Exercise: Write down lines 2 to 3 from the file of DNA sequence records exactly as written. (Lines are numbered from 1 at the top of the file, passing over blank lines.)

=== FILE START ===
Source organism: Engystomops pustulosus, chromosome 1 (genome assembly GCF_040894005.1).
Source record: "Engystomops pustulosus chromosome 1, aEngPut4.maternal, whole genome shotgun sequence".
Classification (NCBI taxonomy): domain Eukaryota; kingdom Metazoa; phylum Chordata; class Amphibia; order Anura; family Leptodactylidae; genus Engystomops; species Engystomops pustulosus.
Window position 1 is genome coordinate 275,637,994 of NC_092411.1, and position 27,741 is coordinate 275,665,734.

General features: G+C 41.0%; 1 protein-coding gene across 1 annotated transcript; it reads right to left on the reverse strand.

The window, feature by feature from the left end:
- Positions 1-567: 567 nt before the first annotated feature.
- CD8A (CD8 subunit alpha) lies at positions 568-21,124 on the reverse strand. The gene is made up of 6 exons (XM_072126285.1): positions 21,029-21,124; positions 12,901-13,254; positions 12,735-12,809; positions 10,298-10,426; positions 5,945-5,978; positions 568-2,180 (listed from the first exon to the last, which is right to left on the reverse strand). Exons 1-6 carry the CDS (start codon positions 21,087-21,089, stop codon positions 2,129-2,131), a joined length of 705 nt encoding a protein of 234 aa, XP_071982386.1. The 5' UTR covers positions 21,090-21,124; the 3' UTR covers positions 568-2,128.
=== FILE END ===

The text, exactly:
Source record: "Engystomops pustulosus chromosome 1, aEngPut4.maternal, whole genome shotgun sequence".
Classification (NCBI taxonomy): domain Eukaryota; kingdom Metazoa; phylum Chordata; class Amphibia; order Anura; family Leptodactylidae; genus Engystomops; species Engystomops pustulosus.